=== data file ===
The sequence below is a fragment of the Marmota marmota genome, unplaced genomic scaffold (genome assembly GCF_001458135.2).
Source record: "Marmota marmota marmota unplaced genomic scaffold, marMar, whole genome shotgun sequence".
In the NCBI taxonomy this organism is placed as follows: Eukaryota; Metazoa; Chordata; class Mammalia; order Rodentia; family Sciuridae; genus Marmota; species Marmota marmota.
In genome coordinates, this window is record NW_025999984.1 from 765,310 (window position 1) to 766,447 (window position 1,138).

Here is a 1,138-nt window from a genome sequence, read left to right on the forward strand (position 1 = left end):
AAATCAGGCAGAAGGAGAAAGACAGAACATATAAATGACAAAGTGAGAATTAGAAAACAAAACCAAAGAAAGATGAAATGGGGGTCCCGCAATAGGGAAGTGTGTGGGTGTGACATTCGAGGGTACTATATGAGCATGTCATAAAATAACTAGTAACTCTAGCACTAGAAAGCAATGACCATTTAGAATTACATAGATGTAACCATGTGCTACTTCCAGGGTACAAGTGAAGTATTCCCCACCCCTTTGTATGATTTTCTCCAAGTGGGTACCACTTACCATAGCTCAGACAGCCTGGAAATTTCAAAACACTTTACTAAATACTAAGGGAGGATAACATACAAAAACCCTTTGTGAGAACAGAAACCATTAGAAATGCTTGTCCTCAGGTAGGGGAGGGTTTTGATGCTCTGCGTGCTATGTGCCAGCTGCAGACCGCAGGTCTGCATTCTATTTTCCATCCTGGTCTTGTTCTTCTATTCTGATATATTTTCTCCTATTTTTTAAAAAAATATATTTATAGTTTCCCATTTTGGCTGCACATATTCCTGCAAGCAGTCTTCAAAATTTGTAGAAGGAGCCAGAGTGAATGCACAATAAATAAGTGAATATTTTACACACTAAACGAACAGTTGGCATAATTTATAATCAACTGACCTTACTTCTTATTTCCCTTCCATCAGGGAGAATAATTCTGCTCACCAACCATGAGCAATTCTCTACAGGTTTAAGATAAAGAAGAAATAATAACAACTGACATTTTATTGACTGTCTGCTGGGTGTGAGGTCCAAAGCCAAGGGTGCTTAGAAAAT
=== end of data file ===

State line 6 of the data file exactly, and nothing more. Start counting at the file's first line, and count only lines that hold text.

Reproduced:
AAATCAGGCAGAAGGAGAAAGACAGAACATATAAATGACAAAGTGAGAATTAGAAAACAAAACCAAAGAAAGATGAAATGGGGGTCCCGCAATAGGGAAGTGTGTGGGTGTGACATTCGAGGGTACTATATGAGCATGTCATAAAATAACTAGTAACTCTAGCACTAGAAAGCAATGACCATTTAGAATTACATAGATGTAACCATGTGCTACTTCCAGGGTACAAGTGAAGTATTCCCCACCCCTTTGTATGATTTTCTCCAAGTGGGTACCACTTACCATAGCTCAGACAGCCTGGAAATTTCAAAACACTTTACTAAATACTAAGGGAGGATAACATACAAAAACCCTTTGTGAGAACAGAAACCATTAGAAATGCTTGTCCTCAGGTAGGGGAGGGTTTTGATGCTCTGCGTGCTATGTGCCAGCTGCAGACCGCAGGTCTGCATTCTATTTTCCATCCTGGTCTTGTTCTTCTATTCTGATATATTTTCTCCTATTTTTTAAAAAAATATATTTATAGTTTCCCATTTTGGCTGCACATATTCCTGCAAGCAGTCTTCAAAATTTGTAGAAGGAGCCAGAGTGAATGCACAATAAATAAGTGAATATTTTACACACTAAACGAACAGTTGGCATAATTTATAATCAACTGACCTTACTTCTTATTTCCCTTCCATCAGGGAGAATAATTCTGCTCACCAACCATGAGCAATTCTCTACAGGTTTAAGATAAAGAAGAAATAATAACAACTGACATTTTATTGACTGTCTGCTGGGTGTGAGGTCCAAAGCCAAGGGTGCTTAGAAAAT